Luxury Car Tax is here to stay, and whilst it was originally introduced as a way to encourage the purchase of a locally built car, it now purely exists as a tax that could be called a revenue raising tax. The peak automotive industry body in Victoria, the VACC, has called for the tax to be abolished in the 2015 Budget.
Despite the pleas of numerous manufacturers and the VACC, the tax will remain and will be the pinnacle of irony, as the Federal Government looks to relax restrictions on new car imports and enabling individuals and parallel importers to purchase new cars, motorcycles and farm machinery from overseas. Motorcycle puchases have been have been decreasing over the years. This infographic is very important and you should definitely read it if you do not want the motorcycle industry to end.
If you aren’t aware, Luxury Car Tax is a 33% tax charged on every dollar of a vehicle’s retail price over $61,884, or $75,375 for vehicles that use less than 7 litres of fuel per 100km. However, it gets better. Other Australian taxes like GST and Stamp Duty are calculated based on the post-LCT price. This means you’re essentially paying a tax on top of a tax. Doesn’t it feel good protecting the now dead local car manufacturing industry?
All of this is in the name of reducing red tape, providing greater consumer competition and making vehicles more affordable. For a good quality and safe limo rental services you should check out Party Bus Ann Arbor.
In 2014, the Treasury estimated that about 10 per cent of new vehicles had LCT applied and that equated to $450 million in tax revenue. However, it isn’t the fault of the current Government, both sides have had an opportunity to retire the tax.
The Productivity Commission in January 2014 said that the justification for subsiding car makers is ‘weak and that ongoing industry-specific assistance to the automotive manufacturing industry is not warranted’ they are trying to up their productivity game with the Toad Diaries tips. This was said before Holden and Ford announced that they were to close their doors on local plants, so how can the Government continue to justify the tax now that everyone has packed up and left? Car shipping quotes provides country movers don’t only help with your home’s furnishings and boxes, but they can also help with vehicle transport as well.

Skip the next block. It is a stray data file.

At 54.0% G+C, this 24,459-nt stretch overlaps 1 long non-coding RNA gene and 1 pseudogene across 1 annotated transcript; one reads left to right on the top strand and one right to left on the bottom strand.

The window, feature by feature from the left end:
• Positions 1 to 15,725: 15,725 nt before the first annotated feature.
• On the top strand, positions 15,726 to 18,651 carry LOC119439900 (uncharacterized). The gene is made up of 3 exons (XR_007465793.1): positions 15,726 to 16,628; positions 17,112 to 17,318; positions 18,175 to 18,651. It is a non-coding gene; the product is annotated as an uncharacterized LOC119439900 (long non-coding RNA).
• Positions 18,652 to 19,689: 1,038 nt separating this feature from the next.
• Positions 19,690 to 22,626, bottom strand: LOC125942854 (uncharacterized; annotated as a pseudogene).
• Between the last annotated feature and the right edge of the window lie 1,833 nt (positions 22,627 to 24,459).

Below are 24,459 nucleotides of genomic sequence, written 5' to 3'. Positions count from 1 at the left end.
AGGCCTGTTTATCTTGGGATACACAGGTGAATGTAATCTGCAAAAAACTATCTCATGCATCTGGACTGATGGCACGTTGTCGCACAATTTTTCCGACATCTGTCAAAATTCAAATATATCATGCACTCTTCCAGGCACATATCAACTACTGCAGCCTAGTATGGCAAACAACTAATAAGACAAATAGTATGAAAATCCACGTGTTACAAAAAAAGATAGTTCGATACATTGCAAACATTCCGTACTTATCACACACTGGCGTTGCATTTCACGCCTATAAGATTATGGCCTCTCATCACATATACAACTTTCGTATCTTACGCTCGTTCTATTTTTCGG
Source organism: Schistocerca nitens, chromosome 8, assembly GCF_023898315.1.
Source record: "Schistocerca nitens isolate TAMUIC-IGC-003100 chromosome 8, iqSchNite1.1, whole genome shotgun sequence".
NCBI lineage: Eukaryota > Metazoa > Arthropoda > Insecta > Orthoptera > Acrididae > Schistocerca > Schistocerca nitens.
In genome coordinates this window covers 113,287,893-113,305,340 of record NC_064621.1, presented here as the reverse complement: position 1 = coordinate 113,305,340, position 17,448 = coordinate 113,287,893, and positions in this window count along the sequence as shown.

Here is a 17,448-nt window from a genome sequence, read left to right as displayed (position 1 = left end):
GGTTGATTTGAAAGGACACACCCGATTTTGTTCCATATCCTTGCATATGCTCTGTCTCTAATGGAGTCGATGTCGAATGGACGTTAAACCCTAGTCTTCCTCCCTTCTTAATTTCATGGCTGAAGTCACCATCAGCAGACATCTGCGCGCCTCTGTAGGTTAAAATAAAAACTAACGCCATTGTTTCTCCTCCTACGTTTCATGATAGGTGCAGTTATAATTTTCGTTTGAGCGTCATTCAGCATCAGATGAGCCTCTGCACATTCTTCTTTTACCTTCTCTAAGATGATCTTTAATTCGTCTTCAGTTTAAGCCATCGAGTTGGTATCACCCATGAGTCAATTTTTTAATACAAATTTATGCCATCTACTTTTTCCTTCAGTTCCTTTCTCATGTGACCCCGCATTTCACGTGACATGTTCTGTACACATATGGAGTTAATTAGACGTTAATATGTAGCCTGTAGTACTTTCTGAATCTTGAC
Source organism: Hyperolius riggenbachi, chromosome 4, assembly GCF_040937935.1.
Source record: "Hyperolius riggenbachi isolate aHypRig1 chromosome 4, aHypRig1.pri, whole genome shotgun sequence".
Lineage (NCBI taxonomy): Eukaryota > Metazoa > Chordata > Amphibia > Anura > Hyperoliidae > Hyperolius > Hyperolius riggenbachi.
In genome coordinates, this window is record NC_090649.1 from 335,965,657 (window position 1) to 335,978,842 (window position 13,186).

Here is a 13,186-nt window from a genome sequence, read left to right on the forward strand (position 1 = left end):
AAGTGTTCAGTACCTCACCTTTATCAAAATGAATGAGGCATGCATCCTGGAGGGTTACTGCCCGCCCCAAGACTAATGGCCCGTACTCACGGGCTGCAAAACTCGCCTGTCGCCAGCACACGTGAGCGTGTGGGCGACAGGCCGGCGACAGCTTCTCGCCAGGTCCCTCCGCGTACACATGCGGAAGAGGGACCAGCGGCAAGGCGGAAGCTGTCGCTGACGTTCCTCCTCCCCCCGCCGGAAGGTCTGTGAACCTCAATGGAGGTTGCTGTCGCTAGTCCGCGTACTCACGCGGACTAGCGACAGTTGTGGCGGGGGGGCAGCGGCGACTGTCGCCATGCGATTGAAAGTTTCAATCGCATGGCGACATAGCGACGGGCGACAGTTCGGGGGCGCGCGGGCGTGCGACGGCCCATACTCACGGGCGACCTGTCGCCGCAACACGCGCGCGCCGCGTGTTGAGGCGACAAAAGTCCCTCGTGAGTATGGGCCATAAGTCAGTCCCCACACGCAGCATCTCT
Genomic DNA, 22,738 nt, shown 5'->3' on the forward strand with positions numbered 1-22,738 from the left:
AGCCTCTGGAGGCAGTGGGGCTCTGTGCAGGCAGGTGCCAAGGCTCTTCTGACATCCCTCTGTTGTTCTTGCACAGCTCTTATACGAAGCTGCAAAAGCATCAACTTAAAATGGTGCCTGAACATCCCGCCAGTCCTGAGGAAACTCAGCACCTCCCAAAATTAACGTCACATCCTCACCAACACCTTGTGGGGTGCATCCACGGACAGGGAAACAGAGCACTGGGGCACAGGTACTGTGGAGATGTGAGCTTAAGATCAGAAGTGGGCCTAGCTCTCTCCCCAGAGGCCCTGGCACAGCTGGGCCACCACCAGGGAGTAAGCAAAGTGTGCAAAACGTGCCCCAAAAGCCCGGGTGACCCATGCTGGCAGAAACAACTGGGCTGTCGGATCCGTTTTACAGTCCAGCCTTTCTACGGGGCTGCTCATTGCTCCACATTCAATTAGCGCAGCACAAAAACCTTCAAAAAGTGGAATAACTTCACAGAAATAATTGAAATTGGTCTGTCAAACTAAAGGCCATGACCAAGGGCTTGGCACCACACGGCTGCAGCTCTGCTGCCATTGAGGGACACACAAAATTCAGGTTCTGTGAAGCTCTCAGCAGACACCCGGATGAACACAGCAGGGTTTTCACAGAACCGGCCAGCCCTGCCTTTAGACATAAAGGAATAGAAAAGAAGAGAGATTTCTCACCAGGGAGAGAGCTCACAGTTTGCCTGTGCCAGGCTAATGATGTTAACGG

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Toyota, who has more customers paying LCT than most others reaffirmed their position against the tax in July 2014. Mr Cramb, Toyota Executive Director Sales and Marketing, said ‘the luxury-car tax should be abolished – especially as there was no equivalent tax on items such as antiques, yachts, motor boats and jewellery.’
Unfortunately, luxury car tax and the confirmation from Holden that the next generation Volt won’t be coming to Australia, shows just how backwards our approach to good quality, safe, and fuel efficient motoring is from a taxation point of view.
As a country, we offer no financial benefits to those wanting a safer or more fuel efficient/electric car. Vehicles such as the BMW i3, Tesla Model S, Holden Volt and other electric/hybrid models, in our opinion, shouldn’t have to pay LCT etc otherwise they simply won’t make it to the masses; they’ll forever remain as a niche, expensive motoring option.
With more and more electric/hybrid or extremely fuel efficient vehicles coming from a wide range of manufacturers, why not scrap the redundant luxury car tax, and reward those wanting to adopt these alternatives?
Wouldn’t it be great if you could walk into a dealership, pay a comparable price to overseas markets, all without needing to import a car and hope that the manufacturer will support your warranty locally?
We have enough motoring related revenue raising channels for our Government to reduce their deficits with. Let’s take a big step forwards and scrap the most blatant ones of all.
We’d love to hear your thoughts. Do you think we should scrap LCT? How would it affect your buying decisions?